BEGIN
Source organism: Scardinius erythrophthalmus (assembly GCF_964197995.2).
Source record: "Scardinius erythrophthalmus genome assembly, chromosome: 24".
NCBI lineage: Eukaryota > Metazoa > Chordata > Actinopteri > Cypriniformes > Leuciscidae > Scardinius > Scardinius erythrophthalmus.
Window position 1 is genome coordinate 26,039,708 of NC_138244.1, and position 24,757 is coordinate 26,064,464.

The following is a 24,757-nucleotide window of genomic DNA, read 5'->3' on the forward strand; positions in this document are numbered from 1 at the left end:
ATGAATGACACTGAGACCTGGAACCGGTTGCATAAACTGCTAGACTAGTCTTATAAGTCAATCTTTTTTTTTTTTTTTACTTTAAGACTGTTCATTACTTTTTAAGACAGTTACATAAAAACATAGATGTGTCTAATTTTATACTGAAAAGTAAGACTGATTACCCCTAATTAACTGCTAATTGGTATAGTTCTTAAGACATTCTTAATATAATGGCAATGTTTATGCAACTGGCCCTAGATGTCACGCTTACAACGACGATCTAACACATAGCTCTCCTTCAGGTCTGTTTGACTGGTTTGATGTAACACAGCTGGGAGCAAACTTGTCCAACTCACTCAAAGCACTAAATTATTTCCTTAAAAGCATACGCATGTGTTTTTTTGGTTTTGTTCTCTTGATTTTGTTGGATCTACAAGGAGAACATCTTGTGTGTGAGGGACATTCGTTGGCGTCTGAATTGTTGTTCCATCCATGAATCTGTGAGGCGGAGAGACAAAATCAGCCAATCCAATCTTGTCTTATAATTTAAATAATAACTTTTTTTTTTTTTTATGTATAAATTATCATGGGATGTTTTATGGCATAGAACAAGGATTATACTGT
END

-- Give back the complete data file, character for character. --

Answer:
Source organism: Scardinius erythrophthalmus (assembly GCF_964197995.2).
Source record: "Scardinius erythrophthalmus genome assembly, chromosome: 24".
NCBI lineage: Eukaryota > Metazoa > Chordata > Actinopteri > Cypriniformes > Leuciscidae > Scardinius > Scardinius erythrophthalmus.
Window position 1 is genome coordinate 26,039,708 of NC_138244.1, and position 24,757 is coordinate 26,064,464.

The following is a 24,757-nucleotide window of genomic DNA, read 5'->3' on the forward strand; positions in this document are numbered from 1 at the left end:
ATGAATGACACTGAGACCTGGAACCGGTTGCATAAACTGCTAGACTAGTCTTATAAGTCAATCTTTTTTTTTTTTTTTACTTTAAGACTGTTCATTACTTTTTAAGACAGTTACATAAAAACATAGATGTGTCTAATTTTATACTGAAAAGTAAGACTGATTACCCCTAATTAACTGCTAATTGGTATAGTTCTTAAGACATTCTTAATATAATGGCAATGTTTATGCAACTGGCCCTAGATGTCACGCTTACAACGACGATCTAACACATAGCTCTCCTTCAGGTCTGTTTGACTGGTTTGATGTAACACAGCTGGGAGCAAACTTGTCCAACTCACTCAAAGCACTAAATTATTTCCTTAAAAGCATACGCATGTGTTTTTTTGGTTTTGTTCTCTTGATTTTGTTGGATCTACAAGGAGAACATCTTGTGTGTGAGGGACATTCGTTGGCGTCTGAATTGTTGTTCCATCCATGAATCTGTGAGGCGGAGAGACAAAATCAGCCAATCCAATCTTGTCTTATAATTTAAATAATAACTTTTTTTTTTTTTTATGTATAAATTATCATGGGATGTTTTATGGCATAGAACAAGGATTATACTGT